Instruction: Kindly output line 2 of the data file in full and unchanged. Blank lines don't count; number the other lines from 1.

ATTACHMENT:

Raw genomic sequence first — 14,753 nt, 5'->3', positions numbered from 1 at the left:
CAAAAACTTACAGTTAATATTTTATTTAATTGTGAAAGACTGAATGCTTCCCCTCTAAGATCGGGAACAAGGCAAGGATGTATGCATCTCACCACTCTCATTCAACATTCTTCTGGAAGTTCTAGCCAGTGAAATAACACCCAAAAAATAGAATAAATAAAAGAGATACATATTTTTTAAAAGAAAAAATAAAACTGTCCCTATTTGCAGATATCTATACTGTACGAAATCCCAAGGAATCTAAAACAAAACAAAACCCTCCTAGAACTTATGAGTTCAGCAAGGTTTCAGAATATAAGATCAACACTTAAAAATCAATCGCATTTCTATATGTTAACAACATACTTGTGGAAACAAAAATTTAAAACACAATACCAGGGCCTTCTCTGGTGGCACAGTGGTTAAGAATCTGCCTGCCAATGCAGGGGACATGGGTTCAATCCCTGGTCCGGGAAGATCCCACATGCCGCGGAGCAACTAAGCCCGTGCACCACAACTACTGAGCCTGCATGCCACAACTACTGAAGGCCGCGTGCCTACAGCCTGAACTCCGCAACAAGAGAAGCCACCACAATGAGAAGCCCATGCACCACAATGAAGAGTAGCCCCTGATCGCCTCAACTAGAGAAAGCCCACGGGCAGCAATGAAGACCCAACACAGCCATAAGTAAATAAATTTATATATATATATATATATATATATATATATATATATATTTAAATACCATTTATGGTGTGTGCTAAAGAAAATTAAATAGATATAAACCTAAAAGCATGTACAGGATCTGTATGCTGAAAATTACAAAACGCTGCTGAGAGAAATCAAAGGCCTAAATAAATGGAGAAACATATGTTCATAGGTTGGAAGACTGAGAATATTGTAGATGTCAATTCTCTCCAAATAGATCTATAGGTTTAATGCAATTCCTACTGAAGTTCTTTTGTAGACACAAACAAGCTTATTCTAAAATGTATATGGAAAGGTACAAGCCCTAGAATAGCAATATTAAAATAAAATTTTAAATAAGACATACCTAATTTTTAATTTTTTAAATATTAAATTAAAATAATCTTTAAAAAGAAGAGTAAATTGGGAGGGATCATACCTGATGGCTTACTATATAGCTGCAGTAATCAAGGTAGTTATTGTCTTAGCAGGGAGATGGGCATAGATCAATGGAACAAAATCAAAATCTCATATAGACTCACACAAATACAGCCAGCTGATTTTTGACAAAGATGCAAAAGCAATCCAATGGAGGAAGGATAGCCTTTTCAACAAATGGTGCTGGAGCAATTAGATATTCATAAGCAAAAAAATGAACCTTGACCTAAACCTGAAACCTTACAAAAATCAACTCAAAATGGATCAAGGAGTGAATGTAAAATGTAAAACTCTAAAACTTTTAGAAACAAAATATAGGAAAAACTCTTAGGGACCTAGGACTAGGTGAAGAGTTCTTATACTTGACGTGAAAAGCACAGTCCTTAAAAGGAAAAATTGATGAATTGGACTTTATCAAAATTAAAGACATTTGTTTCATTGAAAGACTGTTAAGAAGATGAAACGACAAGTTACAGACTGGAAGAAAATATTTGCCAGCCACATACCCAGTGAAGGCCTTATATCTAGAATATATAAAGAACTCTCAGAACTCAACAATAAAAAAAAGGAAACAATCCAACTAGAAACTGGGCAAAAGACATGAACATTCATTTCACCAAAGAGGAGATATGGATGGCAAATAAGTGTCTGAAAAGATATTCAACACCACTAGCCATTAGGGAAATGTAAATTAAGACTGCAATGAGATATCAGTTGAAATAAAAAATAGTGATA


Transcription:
CAAAAACTTACAGTTAATATTTTATTTAATTGTGAAAGACTGAATGCTTCCCCTCTAAGATCGGGAACAAGGCAAGGATGTATGCATCTCACCACTCTCATTCAACATTCTTCTGGAAGTTCTAGCCAGTGAAATAACACCCAAAAAATAGAATAAATAAAAGAGATACATATTTTTTAAAAGAAAAAATAAAACTGTCCCTATTTGCAGATATCTATACTGTACGAAATCCCAAGGAATCTAAAACAAAACAAAACCCTCCTAGAACTTATGAGTTCAGCAAGGTTTCAGAATATAAGATCAACACTTAAAAATCAATCGCATTTCTATATGTTAACAACATACTTGTGGAAACAAAAATTTAAAACACAATACCAGGGCCTTCTCTGGTGGCACAGTGGTTAAGAATCTGCCTGCCAATGCAGGGGACATGGGTTCAATCCCTGGTCCGGGAAGATCCCACATGCCGCGGAGCAACTAAGCCCGTGCACCACAACTACTGAGCCTGCATGCCACAACTACTGAAGGCCGCGTGCCTACAGCCTGAACTCCGCAACAAGAGAAGCCACCACAATGAGAAGCCCATGCACCACAATGAAGAGTAGCCCCTGATCGCCTCAACTAGAGAAAGCCCACGGGCAGCAATGAAGACCCAACACAGCCATAAGTAAATAAATTTATATATATATATATATATATATATATATATATATATATTTAAATACCATTTATGGTGTGTGCTAAAGAAAATTAAATAGATATAAACCTAAAAGCATGTACAGGATCTGTATGCTGAAAATTACAAAACGCTGCTGAGAGAAATCAAAGGCCTAAATAAATGGAGAAACATATGTTCATAGGTTGGAAGACTGAGAATATTGTAGATGTCAATTCTCTCCAAATAGATCTATAGGTTTAATGCAATTCCTACTGAAGTTCTTTTGTAGACACAAACAAGCTTATTCTAAAATGTATATGGAAAGGTACAAGCCCTAGAATAGCAATATTAAAATAAAATTTTAAATAAGACATACCTAATTTTTAATTTTTTAAATATTAAATTAAAATAATCTTTAAAAAGAAGAGTAAATTGGGAGGGATCATACCTGATGGCTTACTATATAGCTGCAGTAATCAAGGTAGTTATTGTCTTAGCAGGGAGATGGGCATAGATCAATGGAACAAAATCAAAATCTCATATAGACTCACACAAATACAGCCAGCTGATTTTTGACAAAGATGCAAAAGCAATCCAATGGAGGAAGGATAGCCTTTTCAACAAATGGTGCTGGAGCAATTAGATATTCATAAGCAAAAAAATGAACCTTGACCTAAACCTGAAACCTTACAAAAATCAACTCAAAATGGATCAAGGAGTGAATGTAAAATGTAAAACTCTAAAACTTTTAGAAACAAAATATAGGAAAAACTCTTAGGGACCTAGGACTAGGTGAAGAGTTCTTATACTTGACGTGAAAAGCACAGTCCTTAAAAGGAAAAATTGATGAATTGGACTTTATCAAAATTAAAGACATTTGTTTCATTGAAAGACTGTTAAGAAGATGAAACGACAAGTTACAGACTGGAAGAAAATATTTGCCAGCCACATACCCAGTGAAGGCCTTATATCTAGAATATATAAAGAACTCTCAGAACTCAACAATAAAAAAAAGGAAACAATCCAACTAGAAACTGGGCAAAAGACATGAACATTCATTTCACCAAAGAGGAGATATGGATGGCAAATAAGTGTCTGAAAAGATATTCAACACCACTAGCCATTAGGGAAATGTAAATTAAGACTGCAATGAGATATCAGTTGAAATAAAAAATAGTGATA